【Objective】Although the annual number of deceased organ donations in Japan has been slightly increasing, the number per million citizens was much lower than in other countries. To find the attitude toward organ transplantation among hospital employees, a cross-sectional questionnaire survey was conducted. 【Design】A cross-sectional questionnaire survey of general hospital employee. 【Methods】The questionnaire form used was the public opinion poll conducted by the Cabinet Office in August 2012. Questionnaires were distributed to 532 employees at the Japan Baptist Hospital, and the results were summarized and compared with the report of a current opinion poll. 【Results】The number of respondents was 401 (75.3%). Eighty-percent were female, and 30% were age 30 to 39 years. Nine percent were physicians and 42% were nurses. Sixty-five percent of respondents had interest in organ transplantations, and 51% had talked about organ transplantations with their family members. Responses to questions regarding knowledge on the amended organ transplant law were as follows: 63.0% understood that a child under 15 years old could become an organ donor, and 62.8% understood that family members could give permission for donation when a brain-dead person had not shown his living will. These percentages were lower than those of a public opinion poll (70.2%, 66.9%). As compared to the poll results (12.6%), a higher number of respondents had signed their organ donor cards (25.9%). 【Conclusion】High interest in organ transplantations was observed through a questionnaire survey of general hospital employees. Continuing medical education on up-to-date knowledge of organ transplantations may be needed for medical professions
Fibrin degradation products, D-dimer (FDP-DD), and soluble fibrin (SF) are useful markers for the diagnosis of thrombosis. Among them, SF is relatively new, so the dynamics of SF during thrombolytic therapy for portal vein thrombosis (PVT) have not been well known.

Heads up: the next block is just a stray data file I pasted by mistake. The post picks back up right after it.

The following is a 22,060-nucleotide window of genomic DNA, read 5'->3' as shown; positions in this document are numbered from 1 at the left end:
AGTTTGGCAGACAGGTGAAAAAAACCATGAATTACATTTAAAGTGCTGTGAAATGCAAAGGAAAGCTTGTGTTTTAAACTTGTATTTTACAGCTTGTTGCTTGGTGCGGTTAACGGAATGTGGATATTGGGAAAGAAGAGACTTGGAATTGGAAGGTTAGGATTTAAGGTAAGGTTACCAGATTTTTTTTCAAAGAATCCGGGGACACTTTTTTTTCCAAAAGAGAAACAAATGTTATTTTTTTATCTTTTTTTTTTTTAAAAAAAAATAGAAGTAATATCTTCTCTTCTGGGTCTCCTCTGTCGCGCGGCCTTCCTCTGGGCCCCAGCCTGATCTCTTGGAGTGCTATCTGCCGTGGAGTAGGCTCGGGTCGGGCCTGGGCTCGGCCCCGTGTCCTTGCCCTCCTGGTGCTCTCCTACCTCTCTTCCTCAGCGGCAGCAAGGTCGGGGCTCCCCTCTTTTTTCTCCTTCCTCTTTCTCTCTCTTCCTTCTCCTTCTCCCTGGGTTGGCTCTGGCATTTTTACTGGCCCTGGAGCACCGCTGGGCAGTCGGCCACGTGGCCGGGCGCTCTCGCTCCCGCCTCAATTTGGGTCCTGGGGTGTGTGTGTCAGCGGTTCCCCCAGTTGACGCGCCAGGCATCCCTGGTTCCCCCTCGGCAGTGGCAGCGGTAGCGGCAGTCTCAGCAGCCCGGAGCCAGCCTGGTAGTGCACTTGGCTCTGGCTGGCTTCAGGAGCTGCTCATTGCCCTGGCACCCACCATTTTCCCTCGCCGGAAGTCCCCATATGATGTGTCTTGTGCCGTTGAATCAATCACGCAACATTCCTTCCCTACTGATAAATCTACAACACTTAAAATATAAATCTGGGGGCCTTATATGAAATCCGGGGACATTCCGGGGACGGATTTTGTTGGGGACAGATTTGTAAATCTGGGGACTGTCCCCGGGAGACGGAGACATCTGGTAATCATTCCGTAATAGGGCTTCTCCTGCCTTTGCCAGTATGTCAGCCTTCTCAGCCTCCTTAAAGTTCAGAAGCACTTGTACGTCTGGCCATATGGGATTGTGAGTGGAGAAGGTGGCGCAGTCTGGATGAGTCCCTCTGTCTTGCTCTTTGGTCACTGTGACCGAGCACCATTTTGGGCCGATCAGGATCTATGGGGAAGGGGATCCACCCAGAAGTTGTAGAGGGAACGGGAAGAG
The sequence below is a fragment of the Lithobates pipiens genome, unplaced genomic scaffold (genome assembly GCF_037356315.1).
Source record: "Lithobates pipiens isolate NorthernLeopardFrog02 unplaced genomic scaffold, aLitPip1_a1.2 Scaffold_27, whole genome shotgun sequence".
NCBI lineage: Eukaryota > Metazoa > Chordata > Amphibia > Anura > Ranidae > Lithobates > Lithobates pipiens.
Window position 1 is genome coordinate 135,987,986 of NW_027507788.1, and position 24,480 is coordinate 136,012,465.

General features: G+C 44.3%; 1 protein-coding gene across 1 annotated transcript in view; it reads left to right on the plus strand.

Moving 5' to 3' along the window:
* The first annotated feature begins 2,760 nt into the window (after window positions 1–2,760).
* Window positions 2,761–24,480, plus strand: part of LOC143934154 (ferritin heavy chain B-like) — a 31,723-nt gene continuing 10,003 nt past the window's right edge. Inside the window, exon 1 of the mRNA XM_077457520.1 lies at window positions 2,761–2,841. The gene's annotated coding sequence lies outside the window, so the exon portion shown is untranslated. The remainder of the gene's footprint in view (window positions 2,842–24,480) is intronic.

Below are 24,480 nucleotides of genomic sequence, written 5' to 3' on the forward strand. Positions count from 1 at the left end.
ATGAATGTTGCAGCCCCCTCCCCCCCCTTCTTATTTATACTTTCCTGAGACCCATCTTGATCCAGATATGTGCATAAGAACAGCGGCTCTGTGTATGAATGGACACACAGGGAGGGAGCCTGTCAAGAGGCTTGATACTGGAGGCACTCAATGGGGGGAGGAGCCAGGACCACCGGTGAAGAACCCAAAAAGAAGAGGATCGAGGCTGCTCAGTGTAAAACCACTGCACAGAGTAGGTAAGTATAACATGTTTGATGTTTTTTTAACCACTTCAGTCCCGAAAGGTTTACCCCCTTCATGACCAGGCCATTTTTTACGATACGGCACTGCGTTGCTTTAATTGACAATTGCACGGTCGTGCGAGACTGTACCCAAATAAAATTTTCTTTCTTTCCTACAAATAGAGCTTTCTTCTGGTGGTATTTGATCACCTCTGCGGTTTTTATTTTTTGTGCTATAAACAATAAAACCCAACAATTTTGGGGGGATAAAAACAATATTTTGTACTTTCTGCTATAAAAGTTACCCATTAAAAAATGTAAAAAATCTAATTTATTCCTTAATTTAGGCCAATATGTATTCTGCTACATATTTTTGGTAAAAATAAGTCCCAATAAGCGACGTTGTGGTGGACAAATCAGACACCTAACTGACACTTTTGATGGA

A 9-month-old girl underwent living-donor liver transplantation at her 7 months as a result of biliary cirrhosis after Kasai's procedure. The clinical course after transplantation was uneventful, and she was discharged on postoperative day 42. Six days after discharge, because of cholangitis with high fever, she entered our hospital, and ultrasound revealed PVT in the umbilical portion. At the time of diagnosis, the values of SF and FDP-DD were 12.5μg/ml, and 11.9μg/ml respectively. Five days after the initiation of thrombolytic therapy, PVT had disappeared. The value of SF was below the measurement sensitivity, but that of FDP-DD was 9.6μg/ml. The FDP-DD value fell to normal 27 days after the initiation of thrombolytic therapy. She now shows no signs of recurrence of PVT after an 11-month follow-up.
Imaging study and measurement of FDP-DD are essential to diagnose PVT. Because this case shows the possibility of SF as a useful surrogate maker to estimate thrombosis and thrombolysis in PVT after LT, further investigation is expected.
Severe pulmonary arterial hypertension (PAH) is a fatal disease, although lung transplantation is an option when medical therapy is exhausted. In Japan, the most common approach is living-donor lobar lung transplantation (LDLT). Outcomes after LDLT are steadily improving but remain poorer than those for heart transplantation, mainly because of the high incidence of post transplant bronchiolitis obliterans syndrome (BOS), which sometimes occurs later than 10 years after surgery. BOS is rare in LDLT, and the symptoms are milder than those associated with cadaveric lung transplantation as a result of hemilateral lung rejection of donor tissue. Furthermore, onset is usually insidious.
Here, we report a case of a 27-year-old woman with BOS that developed 15 years after LDLT for severe heart failure (New York Heart Association functional class IV) caused by idiopathic PAH. The ABO blood type-compatible donors were the parents of the patient, who received subsequent treatment with cyclosporin A, mycophenolate mofetil, and low-dose prednisolone. She had been well and working full-time, but her trough cyclosporin A level had decreased to ＜150 mg/dL because of poor drug compliance 1 year before admission. Fifteen years after transplantation, the patient reported mild dyspnea while walking up stairways. A pulmonary function test showed reductions in forced expiratory volume in one second (FEV1) (＜70%) and maximum midexpiratory flow (＜25%). Lung perfusion scintigraphy revealed BOS of the right lung (her father's right lower lung). Aggressive treatment included intravenous methylprednisolone, oral azithromycin, inhalation of bronchodilators, tiotropium bromide, and beclomethasone as well as dose adjustment of cyclosporin A and mycophenolate mofetil. Because of these treatment modifications, her status remained unchanged (Hugh-Jones I) and did not worsen. In conclusion, even 15 years after LDLT, BOS manifesting as chronic allograft rejection may occur if anti–graft rejection medication is not properly administered.